Definition and Stages of Labour

Definition: Regular uterine contractions along with effacement and dilatation of the cervix.

 

These processes can occur simultaneously in a parous woman, but will only occur in sequence (effacement followed by dilatation) in primigravids. The entire process (from 4cm dilatation and in the presence of regular painful contractions) takes 8 to 18 hours for primigravids and around 5.5 (up to 12) hours for parous women.

 

Labour can be divided into 3 stages

  1. Onset of labour until cervix is fully dilated (vaginal examination to be performed every 4 hours; cervix dilates at a rate of 1cm/hour, but 0.5cm/hour is also considered normal)
  2. Cervical dilatation until the head has been fully delivered
  3. Delivery of baby until expulsion of the placenta and membranes

Mechanism of Normal Labour

Effacement and Dilatation of cervix

The cervix ripens towards end of pregnancy and during labour it becomes effaced ('spread' over the head of the fetus, losing its cylindrical shape to become ‘flat’ as it becomes incorporated into the lower uterine segment) and dilated. Full dilatation is around 10cm. The position of the fetus' head as it passes through the birth canal is described in terms of the occiput to mother’s pelvis.

Spontaneous Vaginal Delivery

 

Delivery of the head: The two widest points of the fetus need to pass through the birth canal: the head (along the antero-posterior plane) and the shoulders (transverse plane). Assuming a longitudinal lie and cephalic presentation, the head enters the pelvis in the right or left occipito-transverse position (ROT/LOT). Uterine contractions cause the head of the fetus to flex (chin towards chest), allowing the minimum head diameter to be presented during delivery. The V-shaped pelvic floor at the level of the ischial spines caused the head to rotate 90° to the occipitoanterior/posterior position (the former being more common), allowing the head to pass through this level and be delivered.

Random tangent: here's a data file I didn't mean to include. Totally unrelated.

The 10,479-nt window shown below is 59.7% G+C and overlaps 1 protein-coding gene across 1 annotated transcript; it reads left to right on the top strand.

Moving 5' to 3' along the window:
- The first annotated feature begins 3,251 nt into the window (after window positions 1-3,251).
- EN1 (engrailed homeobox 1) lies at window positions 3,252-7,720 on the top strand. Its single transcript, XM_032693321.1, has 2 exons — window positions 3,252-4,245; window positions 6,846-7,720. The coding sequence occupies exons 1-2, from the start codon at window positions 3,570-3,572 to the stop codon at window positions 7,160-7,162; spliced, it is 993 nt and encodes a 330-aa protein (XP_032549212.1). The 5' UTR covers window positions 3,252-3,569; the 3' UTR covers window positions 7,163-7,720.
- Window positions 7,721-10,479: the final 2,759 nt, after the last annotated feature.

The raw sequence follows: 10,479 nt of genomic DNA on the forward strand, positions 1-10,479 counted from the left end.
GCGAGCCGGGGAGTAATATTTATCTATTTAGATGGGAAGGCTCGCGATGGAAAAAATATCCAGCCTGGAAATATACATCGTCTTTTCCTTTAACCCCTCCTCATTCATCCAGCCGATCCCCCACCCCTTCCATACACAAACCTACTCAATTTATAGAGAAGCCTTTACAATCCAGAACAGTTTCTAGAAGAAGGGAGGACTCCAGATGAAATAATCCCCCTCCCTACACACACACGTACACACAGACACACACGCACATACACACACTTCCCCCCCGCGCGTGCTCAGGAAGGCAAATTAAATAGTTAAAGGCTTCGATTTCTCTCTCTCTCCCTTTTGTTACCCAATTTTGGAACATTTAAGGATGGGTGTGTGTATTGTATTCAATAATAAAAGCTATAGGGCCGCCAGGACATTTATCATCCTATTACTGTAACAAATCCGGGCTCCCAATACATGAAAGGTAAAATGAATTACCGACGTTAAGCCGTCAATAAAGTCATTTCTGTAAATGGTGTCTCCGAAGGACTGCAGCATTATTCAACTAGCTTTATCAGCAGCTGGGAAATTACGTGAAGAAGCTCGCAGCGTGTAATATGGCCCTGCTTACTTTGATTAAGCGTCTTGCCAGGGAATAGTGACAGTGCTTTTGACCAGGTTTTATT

Delivery of the shoulders and rest of the fetus: At this point the shoulders enter the pelvis in the transverse position, and rotate into the antero-posterior plane as they pass through the V-shaped pelvic floor. Thus once the head has been delivered, the anterior shoulder is delivered using downward traction of the head and lateral traction of the fetal trunk aids passage of the anterior shoulder from the pubic arch. If a woman has consented to an IM oxytocic to reduce the likelihood of post-partum haemorrhage, it is given once the anterior shoulder has been delivered. It cannot be given before in case of shoulder dystocia. The posterior shoulder is delivered by upward lateral traction of the trunk, followed by the rest of the fetus.

 

Delivery of placenta and membranes: Uterine contractions separate the placenta from the uterus (indicated by passage of small volume of dark blood and ‘lengthening’ of the cord) after which the placenta can be delivered by gentle traction of the cord + upwards pressure on the body uterine fundus (to reduce possibility of uterine inversion). Ensure that the entire placenta has been passed and the vagina and perineum are inspected for tears. 

Movement during spontaneous vaginal delivery

Analgesia

  • Some patients obtain relief from TENS (transcutaneous electrical nerve stimulation)